Several companies also build brand awareness by participating in the same community and charity events as their clients or donating to their clients’ causes.

It pays to be well connected
Becoming the preferred landscape or maintenance provider of the well-to-do can often mean going beyond the usual mowing and hardscaping jobs. Several firms have developed additional special- ties or skills that help them stand out.

“Our reputation for doing quality work and being able to help solve the many permitting issues related to work- ing along the water have helped us separate ourselves from the competition,” says Michael Prokopchak, president of Annapolis, MD-based Walnut Hill Landscape Company.

If there’s a task that’s out of Green Acres’ realm of services, Kopfmann makes sure his crews are prepared with recommendations on service providers that can tackle the job, such as electri- cians, plumbers and firewood providers. It’s not uncommon for clients to turn to them with such requests, he adds. To help them and make informed recommendations, it’s good to foster relationships with other local businesses.
It can also work the other way, when clients ask their builder, for example, for recommendations for a good landscape contractor. Many contrac- tors work to make sure they’re the first company that’s mentioned upon inquiry. “I throw a happy hour every year at Christmas for a custom builder, archi- tecture firm and landscape architecture firm that provides us with the opportu- nity to work with their affluent clients,” Prokopchak says. “We work very well with these groups and they are always opening the doors to opportunities that may not exist without the personal relationship we have with them.”

The little things
Smaller details can have a huge impact when it comes to retaining upscale clients. To begin with, they seem to require help more so than other clients, Kopfmann says. Walnut Hill offers additional help by proposing additional maintenance services after the landscaping is installed. The additional services answer the client’s need for help while keeping the company’s name on the tip of the clients’ tongues.

“I basically tell the client we will handle everything on the outside of their house so they can enjoy the spaces we have created without lifting a finger, Prokopchak explains. “This has been very beneficial to us as our clients, especially the affluent, don’t want to spend time taking care of their gardens.”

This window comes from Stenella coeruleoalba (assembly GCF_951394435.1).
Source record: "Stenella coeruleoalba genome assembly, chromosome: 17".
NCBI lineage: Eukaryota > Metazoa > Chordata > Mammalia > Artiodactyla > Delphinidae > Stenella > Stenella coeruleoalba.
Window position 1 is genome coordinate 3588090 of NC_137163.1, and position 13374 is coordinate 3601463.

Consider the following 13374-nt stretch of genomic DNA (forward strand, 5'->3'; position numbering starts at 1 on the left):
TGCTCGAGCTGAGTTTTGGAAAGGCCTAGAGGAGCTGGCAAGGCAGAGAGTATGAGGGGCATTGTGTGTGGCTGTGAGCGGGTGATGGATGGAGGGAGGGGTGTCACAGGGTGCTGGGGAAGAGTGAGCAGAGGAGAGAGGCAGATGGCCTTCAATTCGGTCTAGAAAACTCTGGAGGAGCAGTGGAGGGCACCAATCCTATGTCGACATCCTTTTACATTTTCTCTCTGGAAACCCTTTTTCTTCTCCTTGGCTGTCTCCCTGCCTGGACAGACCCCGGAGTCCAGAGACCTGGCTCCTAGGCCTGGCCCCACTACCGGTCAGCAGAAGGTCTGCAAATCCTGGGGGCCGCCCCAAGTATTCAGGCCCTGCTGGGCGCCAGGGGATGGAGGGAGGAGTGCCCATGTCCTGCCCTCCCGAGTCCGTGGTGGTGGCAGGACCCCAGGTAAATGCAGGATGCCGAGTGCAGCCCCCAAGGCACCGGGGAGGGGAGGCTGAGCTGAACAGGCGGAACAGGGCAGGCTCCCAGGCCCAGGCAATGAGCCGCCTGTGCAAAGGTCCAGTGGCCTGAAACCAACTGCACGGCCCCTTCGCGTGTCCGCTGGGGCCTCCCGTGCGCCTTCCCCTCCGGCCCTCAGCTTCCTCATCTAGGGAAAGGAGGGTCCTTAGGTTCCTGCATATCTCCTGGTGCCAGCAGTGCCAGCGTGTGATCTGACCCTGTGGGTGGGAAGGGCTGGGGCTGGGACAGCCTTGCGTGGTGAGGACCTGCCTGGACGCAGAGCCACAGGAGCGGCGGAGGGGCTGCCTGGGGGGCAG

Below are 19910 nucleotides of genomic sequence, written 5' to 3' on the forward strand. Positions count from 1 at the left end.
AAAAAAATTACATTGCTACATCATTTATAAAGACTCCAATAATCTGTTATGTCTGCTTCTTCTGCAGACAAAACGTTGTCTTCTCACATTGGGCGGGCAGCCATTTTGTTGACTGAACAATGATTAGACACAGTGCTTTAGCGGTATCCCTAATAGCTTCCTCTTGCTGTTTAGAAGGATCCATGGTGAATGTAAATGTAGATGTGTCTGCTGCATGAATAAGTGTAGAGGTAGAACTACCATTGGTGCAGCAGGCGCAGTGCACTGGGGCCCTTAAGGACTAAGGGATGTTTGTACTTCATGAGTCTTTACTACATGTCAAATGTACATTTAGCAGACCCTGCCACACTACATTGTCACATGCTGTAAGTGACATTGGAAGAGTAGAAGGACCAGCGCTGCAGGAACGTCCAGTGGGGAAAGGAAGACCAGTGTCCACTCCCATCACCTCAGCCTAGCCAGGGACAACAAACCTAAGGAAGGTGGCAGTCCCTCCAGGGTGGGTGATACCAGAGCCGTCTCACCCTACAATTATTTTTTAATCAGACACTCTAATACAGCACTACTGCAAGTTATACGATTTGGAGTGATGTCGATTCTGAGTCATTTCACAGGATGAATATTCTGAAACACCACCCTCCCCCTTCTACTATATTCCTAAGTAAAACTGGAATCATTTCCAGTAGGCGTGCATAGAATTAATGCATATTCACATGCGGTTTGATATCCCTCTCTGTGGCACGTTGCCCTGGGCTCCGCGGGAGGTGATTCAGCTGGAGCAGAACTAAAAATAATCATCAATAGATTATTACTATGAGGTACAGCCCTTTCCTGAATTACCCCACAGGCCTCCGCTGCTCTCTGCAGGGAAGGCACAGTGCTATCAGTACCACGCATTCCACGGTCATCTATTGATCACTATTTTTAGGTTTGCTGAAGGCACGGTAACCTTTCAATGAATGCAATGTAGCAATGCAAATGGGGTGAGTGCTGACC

A Green Acres company attribute that clients appreciate — although it can be a pain — is the willingness to take on a job at short notice.

“When the client is having an event, whether family is coming in or they’re hosting a charity event, if they have a request that’s over and above normal service, we bend over backwards for them — even if it’s only a 24-hour notice,” Kopfmann says. “It’s something we see pretty regularly when it comes to clients entertaining at their homes. They expect you to get things done within a timeframe.”

The company has found success with other small gestures as well. Its monthly face-to-face communication program includes periodically delivering unique gifts to clients, such as tree saplings or vegetables from a local organic farm.

Respect the money
Contractors should remember to appreciate the chunk of disposable income that clients entrust to you, Bonick, says. This is especially true with larger projects.

“When people spend money with us, we have to respect the fact that they’re spending money,” he says. “We show them respect, with the way our contrac- tors handle themselves on the property and we also communicate with them — we show that we care about them and their project.”

But whether a client’s home is worth $100,000 or $1 million, it’s wise to be respectful all the same, Townsend says.“We treat all customers this way, not just the affluent; remember that many customers are not born into affluence,” he says.

In fact, he adds, lower end clients could end up being more valuable to contractors than they realize.

“We believe that every client is a source for the next client and that non- affluent customers can become affluent (i.e. even better future customers).”

The author is a freelance journalist with six years writing for the Green Industry. Contact her at hwoodtaylor@gmail.com.

Photos: Bonick Landscaping

LM Staff